: Much is made of the fact that in 1972 Leslie Revsin was the first woman ever to cook in the kitchen of the Waldorf-Astoria Hotel. But Leslie's large and faithful clientele responds to her cooking not because she is a woman but because she is a first-rate chef.
: She started cooking at a time when the phenomenon of the young American chef forging his or her own style had not yet made its way to every corner of the land. Trained in the hotel and restaurant management program at New York City Community College (now New York City Technical College), she first attracted notice at P.S. 77, and soon thereafter opened her own place in Greenwich Village. Restaurant Leslie was almost too good to be true: a cozy atmosphere, a limited menu, bring-your-own wine, and distinctive food.
: Revsin recently took over the kitchens at One Fifth Avenue, a large restaurant decorated in Art Deco glamor with many fittings from the cruise ship Coronia. Here she cooks the way she always has, rarely calling attention to the chef's technique but, rather, seeking to highlight the flavors of the ingredients themselves. In dishes such as pan-roasted rabbit, for example, the emphasis is on heightening the rabbit's own flavor, careful browning in olive oil to create a rich glaze in the pan, deglazing the crusty bits with white wine to release the flavor into the braising liquid; slow oven braising to keep the meat moist. The finished dish is served with a bright mix of coarsely pureed beets and a toss of spinach and beet greens. This is masterful composition of tastes, textures and colors.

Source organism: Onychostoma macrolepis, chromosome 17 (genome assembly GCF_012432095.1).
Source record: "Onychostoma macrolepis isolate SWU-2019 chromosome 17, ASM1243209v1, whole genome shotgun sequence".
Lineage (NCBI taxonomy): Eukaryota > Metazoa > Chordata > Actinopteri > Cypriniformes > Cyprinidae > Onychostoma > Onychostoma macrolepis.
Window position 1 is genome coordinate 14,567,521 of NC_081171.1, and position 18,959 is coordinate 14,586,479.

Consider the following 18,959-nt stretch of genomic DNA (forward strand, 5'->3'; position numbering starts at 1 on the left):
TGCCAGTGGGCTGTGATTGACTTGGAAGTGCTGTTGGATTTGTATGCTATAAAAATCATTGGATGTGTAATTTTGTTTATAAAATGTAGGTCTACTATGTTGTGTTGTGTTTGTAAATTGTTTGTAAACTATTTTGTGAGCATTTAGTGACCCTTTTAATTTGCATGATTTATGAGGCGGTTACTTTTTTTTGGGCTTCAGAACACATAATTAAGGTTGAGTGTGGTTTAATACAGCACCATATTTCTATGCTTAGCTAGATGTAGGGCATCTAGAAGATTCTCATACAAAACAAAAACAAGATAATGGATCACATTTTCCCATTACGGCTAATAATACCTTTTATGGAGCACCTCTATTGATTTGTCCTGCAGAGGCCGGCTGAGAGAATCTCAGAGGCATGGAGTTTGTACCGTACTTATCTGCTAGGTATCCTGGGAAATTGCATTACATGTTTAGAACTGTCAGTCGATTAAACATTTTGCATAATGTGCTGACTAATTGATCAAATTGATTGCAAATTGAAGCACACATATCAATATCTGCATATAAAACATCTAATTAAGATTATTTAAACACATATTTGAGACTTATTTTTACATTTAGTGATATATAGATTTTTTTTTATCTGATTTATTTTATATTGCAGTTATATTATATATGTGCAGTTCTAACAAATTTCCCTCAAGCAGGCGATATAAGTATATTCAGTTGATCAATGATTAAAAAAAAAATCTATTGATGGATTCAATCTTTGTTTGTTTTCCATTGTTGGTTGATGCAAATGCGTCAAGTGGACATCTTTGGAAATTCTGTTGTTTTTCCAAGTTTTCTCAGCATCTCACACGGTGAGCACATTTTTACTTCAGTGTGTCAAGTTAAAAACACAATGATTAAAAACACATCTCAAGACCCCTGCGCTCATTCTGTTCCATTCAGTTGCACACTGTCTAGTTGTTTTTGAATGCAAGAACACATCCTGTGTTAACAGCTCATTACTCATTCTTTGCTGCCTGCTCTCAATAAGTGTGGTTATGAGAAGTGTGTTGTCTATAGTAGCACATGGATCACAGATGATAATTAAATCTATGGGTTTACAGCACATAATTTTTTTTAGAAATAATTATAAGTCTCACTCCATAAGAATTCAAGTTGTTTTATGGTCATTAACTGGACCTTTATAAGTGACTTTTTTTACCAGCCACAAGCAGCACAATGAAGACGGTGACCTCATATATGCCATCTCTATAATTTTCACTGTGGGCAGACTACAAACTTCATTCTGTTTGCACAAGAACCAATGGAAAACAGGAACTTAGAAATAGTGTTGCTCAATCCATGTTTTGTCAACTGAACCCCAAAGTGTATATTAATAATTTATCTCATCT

: Revsin's cooking rangers from simple bistro fare to delicate dishes, such as a butter blanquette of fish, yet it is always marked remarkable play of taste, texture and temperature contrasts, are not conventional beignets (fritters), but cheese-stuffed crepes that are dipped in a light batter and fried crisp. Another such dish is an unexpected but successful pairing of sweetbreads with caviar. Her food is uncluttered and without artifice.
in this country, she takes a much broader view: "Great cooks," she believes, "are genderless. they must have both feminine and masculine components. A great cook can express the entire range of human capacity and feeling.
: "I get impatient," she explains, "with cooking that is so refined that the food has no real depth of flavor, and with food that is over complicated with multiple components and garnishes. What I am interested in is real food. After all, with food, the point is pleasure."
: Menu: One Fifth Avenue
: Roquefort Beignets with Apple Puree
: Fish Broth with Oysters and Saffron : (A rich broth with seafood, cellophane noodles, and : radicchio.)
: Pan-Roasted Rabbit with Fresh Herbs : (Marinated rabbit pieces with white wine and sweet : garlic cloves, served with roast beet puree and spinach : and beet greens.)
: Fresh Pineapple with Rum Cream : The Knapp Press, Los Angeles, 1985
: Chef: Leslie Revsin, One Fifth Avenue Restaurant, New York
From: Karen Mintzias Date: 08-03-94 (22:12) Sound Advice (628) Cooking
Your One Fifth Avenue is ready. Good luck!
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